This photograph shows an overpass bridge along the Jing-Zhang (or Beijing-Zhangjiakou) Railway; this overpass was located at the Xibianmen Gate. Rail workers are seen on the bridge above the tracks. There were a number of these overpasses along the Jing-Zhang railway line. The photograph is from Jing-Zhang lu gong cuo ying (Photographs of the Jing-Zhang Railway construction), an album issued in 1909 to mark the opening of the Beijing-Zhangjiakou Railway (formerly known as the Imperial Peking-Kalgan Railway), the first railroad in China designed, built, and financed by the Chinese, without ...
Contributed by National Library of China
Overpass at Xibianmen Gate
This photograph shows rail workers who are approaching an overpass bridge (not visible in this image) along the Jing-Zhang (or Beijing-Zhangjiakou) Railway; this overpass was located at the Xibianmen Gate. There were a number of these overpasses along the Jing-Zhang railroad line. The photograph is from Jing-Zhang lu gong cuo ying (Photographs of the Jing-Zhang Railway construction), an album issued in 1909 to mark the opening of the Beijing-Zhangjiakou Railway (formerly known as the Imperial Peking-Kalgan Railway), the first railroad in China designed, built, and financed by the Chinese, without ...
Contributed by National Library of China
Fence Gate on the Railway Tracks at the Fuchengmen Gate
This photograph shows a typical track fence gate on the Jing-Zhang (or Beijing-Zhangjiakou) railroad line. This fence gate was located at the Fuchengmen Gate, one of the city gates of old Beijing. Visible on the left, next to the tracks, are buildings. The photograph is from Jing-Zhang lu gong cuo ying (Photographs of the Jing-Zhang Railway construction), an album issued in 1909 to mark the opening of the Beijing-Zhangjiakou Railway (formerly known as the Imperial Peking-Kalgan Railway), the first railroad in China designed, built, and financed by the Chinese, without ...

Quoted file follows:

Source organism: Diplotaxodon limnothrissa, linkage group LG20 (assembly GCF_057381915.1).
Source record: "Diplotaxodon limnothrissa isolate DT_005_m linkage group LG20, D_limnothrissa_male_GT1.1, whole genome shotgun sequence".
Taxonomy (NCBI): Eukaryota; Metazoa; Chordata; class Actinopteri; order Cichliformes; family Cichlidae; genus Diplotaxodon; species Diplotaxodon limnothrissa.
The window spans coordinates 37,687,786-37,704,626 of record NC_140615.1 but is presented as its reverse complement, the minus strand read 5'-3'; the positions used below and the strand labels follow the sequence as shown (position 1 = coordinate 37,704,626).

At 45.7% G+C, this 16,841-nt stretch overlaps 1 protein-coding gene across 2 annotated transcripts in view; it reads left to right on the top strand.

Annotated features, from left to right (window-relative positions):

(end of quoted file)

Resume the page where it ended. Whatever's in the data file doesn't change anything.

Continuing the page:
Contributed by National Library of China
Fence Gate on the Railway Tracks at the Xizhimen Gate
This photograph shows a typical track fence gate on the Jing-Zhang (or Beijing-Zhangjiakou) railroad line. This fence gate was located at the Xizhimen Gate, one of the city gates of old Beijing. Buildings are visible next to the tracks. The photograph is from Jing-Zhang lu gong cuo ying (Photographs of the Jing-Zhang Railway construction), an album issued in 1909 to mark the opening of the Beijing-Zhangjiakou Railway (formerly known as the Imperial Peking-Kalgan Railway), the first railroad in China designed, built, and financed by the Chinese, without foreign involvement. The ...
Contributed by National Library of China
Train Yard at the Xizhimen Gate
This photograph shows the train yard located at Xizhimen Gate, one of the city gates of old Beijing. Multiple rail tracks are shown here. The photograph is from Jing-Zhang lu gong cuo ying (Photographs of the Jing-Zhang Railway construction), an album issued in 1909 to mark the opening of the Beijing-Zhangjiakou Railway (formerly known as the Imperial Peking-Kalgan Railway), the first railroad in China designed, built, and financed by the Chinese, without foreign involvement. The photographs in the album were taken between 1905 and 1909 by the Tongsheng Photo Studio ...